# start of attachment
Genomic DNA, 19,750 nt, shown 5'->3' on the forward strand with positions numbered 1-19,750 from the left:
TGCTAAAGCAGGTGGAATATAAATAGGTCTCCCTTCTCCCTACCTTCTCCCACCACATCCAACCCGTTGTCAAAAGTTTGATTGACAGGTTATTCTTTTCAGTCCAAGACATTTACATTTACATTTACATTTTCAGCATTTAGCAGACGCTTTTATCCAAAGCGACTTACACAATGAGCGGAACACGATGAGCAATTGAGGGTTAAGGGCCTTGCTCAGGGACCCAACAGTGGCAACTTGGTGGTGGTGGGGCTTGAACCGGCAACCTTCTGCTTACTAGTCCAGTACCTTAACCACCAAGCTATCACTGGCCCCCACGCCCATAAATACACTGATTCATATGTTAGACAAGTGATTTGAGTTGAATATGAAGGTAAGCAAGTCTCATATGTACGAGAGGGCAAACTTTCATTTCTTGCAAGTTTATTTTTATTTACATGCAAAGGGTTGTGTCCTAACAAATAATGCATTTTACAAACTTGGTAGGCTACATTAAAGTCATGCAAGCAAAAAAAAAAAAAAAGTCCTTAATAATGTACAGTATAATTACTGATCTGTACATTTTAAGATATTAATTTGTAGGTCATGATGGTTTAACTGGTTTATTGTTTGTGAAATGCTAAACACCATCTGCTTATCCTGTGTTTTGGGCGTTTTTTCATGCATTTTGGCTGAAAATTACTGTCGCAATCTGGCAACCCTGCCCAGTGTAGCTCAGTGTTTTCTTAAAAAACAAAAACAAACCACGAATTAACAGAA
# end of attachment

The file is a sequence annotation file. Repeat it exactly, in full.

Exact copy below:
Genomic DNA, 19,750 nt, shown 5'->3' on the forward strand with positions numbered 1-19,750 from the left:
TGCTAAAGCAGGTGGAATATAAATAGGTCTCCCTTCTCCCTACCTTCTCCCACCACATCCAACCCGTTGTCAAAAGTTTGATTGACAGGTTATTCTTTTCAGTCCAAGACATTTACATTTACATTTACATTTTCAGCATTTAGCAGACGCTTTTATCCAAAGCGACTTACACAATGAGCGGAACACGATGAGCAATTGAGGGTTAAGGGCCTTGCTCAGGGACCCAACAGTGGCAACTTGGTGGTGGTGGGGCTTGAACCGGCAACCTTCTGCTTACTAGTCCAGTACCTTAACCACCAAGCTATCACTGGCCCCCACGCCCATAAATACACTGATTCATATGTTAGACAAGTGATTTGAGTTGAATATGAAGGTAAGCAAGTCTCATATGTACGAGAGGGCAAACTTTCATTTCTTGCAAGTTTATTTTTATTTACATGCAAAGGGTTGTGTCCTAACAAATAATGCATTTTACAAACTTGGTAGGCTACATTAAAGTCATGCAAGCAAAAAAAAAAAAAAAGTCCTTAATAATGTACAGTATAATTACTGATCTGTACATTTTAAGATATTAATTTGTAGGTCATGATGGTTTAACTGGTTTATTGTTTGTGAAATGCTAAACACCATCTGCTTATCCTGTGTTTTGGGCGTTTTTTCATGCATTTTGGCTGAAAATTACTGTCGCAATCTGGCAACCCTGCCCAGTGTAGCTCAGTGTTTTCTTAAAAAACAAAAACAAACCACGAATTAACAGAA